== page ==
December 10 marks the celebration of International Human Rights Day, so chose as the date of the original United Nations adoption of the Universal Declaration on Human Rights. While human rights issues touch every individual life, Christians have long had a special interest in the defense of human dignity. This is particularly true in the case of the Universal Declaration on Human Rights, which was architected and written by Christians - namely members of the Christian Democratic party and parties sympathetic to them.
“[An] enduring legacy of postwar Christian Democracy was the Universal Declaration of Human Rights, adopted by the United Nations General Assembly on December 10, 1948. The key architects of this document were: Charles Malik, an Arab Christian Democrat from Lebanon, who served in 1948 both as secretary of the Commission on Human Rights and as president of the U.N.’s Economic and Social Council; and Rene Cassin, a French specialist in international law who, while himself Jewish, was highly sympathetic toward postwar Christian Democracy. As one historian has phrased it, the Universal Declaration of Human Rights is “largely identical” with the worldview expressed in Christian Democracy.”
In a speech delivered in 2000, Dr. Carlson expands on this:
This worldview had especial influence in the Economic and Social Council, which oversaw all U.N. work on issues of social policy and human rights, including the Commission on Human Rights, established in 1946. Named to head the Department of Social Affairs was Professor Henri Laugier of France, a figure sympathetic to the Christian Democratic cause. More important, though, was Charles Habib Malik of Lebanon, who became President of ECOSOC in the critical year, 1948, and who actively served on The Commission on Human Rights.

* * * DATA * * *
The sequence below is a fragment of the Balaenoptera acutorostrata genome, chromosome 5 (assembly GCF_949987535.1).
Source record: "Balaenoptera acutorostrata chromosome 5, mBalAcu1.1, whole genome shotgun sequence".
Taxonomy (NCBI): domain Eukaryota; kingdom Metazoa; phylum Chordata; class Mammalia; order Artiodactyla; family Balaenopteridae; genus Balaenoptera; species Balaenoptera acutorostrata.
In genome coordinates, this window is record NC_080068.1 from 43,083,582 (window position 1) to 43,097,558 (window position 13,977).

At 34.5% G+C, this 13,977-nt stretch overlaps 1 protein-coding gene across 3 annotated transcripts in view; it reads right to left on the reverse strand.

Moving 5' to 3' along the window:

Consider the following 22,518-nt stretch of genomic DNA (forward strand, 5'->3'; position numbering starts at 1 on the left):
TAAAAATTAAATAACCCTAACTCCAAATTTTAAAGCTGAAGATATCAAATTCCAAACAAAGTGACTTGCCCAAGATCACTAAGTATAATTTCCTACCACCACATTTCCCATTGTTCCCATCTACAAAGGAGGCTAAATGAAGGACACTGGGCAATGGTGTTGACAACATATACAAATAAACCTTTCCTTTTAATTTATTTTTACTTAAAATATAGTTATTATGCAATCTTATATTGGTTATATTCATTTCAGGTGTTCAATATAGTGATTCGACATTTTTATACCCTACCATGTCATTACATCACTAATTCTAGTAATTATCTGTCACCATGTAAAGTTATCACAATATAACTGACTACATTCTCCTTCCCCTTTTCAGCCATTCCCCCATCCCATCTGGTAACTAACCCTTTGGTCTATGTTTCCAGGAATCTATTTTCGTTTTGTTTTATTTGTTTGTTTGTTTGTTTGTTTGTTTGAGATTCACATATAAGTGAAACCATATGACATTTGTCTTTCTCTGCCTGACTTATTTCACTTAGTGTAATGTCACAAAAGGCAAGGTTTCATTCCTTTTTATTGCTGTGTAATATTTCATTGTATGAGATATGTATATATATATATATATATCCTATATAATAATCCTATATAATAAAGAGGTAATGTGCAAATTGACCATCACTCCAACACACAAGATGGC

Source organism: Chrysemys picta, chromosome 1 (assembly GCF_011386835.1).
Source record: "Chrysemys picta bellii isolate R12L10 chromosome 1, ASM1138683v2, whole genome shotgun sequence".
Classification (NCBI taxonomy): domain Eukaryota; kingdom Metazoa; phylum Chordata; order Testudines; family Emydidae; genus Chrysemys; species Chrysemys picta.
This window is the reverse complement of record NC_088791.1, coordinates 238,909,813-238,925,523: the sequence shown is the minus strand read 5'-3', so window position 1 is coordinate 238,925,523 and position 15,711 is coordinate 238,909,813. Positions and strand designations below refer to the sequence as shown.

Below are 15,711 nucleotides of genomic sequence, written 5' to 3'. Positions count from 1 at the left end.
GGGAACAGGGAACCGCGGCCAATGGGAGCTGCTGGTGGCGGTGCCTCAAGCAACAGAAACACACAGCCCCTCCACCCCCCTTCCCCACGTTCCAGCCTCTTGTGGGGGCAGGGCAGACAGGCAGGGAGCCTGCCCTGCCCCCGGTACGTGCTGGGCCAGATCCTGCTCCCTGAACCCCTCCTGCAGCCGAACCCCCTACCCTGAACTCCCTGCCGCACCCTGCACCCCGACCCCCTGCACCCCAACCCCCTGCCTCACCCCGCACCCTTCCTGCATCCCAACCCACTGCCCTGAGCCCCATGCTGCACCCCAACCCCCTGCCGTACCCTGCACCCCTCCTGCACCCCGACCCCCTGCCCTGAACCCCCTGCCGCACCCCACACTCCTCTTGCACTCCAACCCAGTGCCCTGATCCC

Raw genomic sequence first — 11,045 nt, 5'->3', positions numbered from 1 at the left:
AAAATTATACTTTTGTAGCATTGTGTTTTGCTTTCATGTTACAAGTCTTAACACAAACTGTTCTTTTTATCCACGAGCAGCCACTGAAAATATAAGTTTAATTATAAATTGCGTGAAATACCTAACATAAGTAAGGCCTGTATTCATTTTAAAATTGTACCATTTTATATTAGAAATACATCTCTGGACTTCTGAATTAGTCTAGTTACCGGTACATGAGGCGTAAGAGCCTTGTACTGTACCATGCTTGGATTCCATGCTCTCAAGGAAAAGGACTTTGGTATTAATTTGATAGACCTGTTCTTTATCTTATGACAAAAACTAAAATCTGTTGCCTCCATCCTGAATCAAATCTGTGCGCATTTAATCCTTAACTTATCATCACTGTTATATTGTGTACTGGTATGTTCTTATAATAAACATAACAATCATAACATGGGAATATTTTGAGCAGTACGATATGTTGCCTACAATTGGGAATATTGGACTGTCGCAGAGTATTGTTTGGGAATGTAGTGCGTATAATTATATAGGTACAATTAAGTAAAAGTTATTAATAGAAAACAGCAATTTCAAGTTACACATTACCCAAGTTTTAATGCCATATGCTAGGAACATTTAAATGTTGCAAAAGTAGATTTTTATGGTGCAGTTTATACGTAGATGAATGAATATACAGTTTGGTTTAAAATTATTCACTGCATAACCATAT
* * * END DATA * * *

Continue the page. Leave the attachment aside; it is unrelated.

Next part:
Malik was an Arab Christian with a French education and a philosopher wholly in tune with the new Christian Democratic currents. A rich Christian imagery ran through his speeches and writings, above all in his view that “there is a direct relationship between peacemaking and having the right relationship to God–the ground of being and existence.” Echoing the words of the French Christian Democratic martyr Gilbert Dru, Malik called for a fundamental Western Revolution, with “The Living God” at its core. Turning upside down the ideas of the German nihilist philosopher Friedrich Nietzsche, he added: “Nietzscheans humbly grounding themselves in God is what this moment of history really needs.” According to insiders, Malik would be a key actor in crafting the language of the Universal Declaration of Human Rights.
Another central player was Rene Cassin, a lawyer skilled in international law, also from France. As a member of the staff of The Commission on Human Rights, Cassin took the lead role in producing successive drafts of the Universal Declaration. While himself Jewish, Cassin was sympathetic to the French MRP, and to the goals of Christian Democracy. In his own speeches and essays, he emphasized the derivation of the human rights idea from Holy Scripture. The Jews, inspired by their idea of “one God, father of all men,” held “rather early a vivid repugnance to serfdom.” Jesus and Paul taught that “there is no more distinction between Jew and Gentile, between free men and slaves. All form one large family, one human family.” Cassin emphasized that the 18th Century Human Rights Declarations (such as the French Declaration of the Rights of Man) exalted individualism, which had opened the way to abuses of liberty. Drawing directly from Christian Democratic doctrine, Cassin argued that rights and liberties of individuals must be understood “as embedded within social groups and bonds” such as “family, household, vocation, city, and nation.”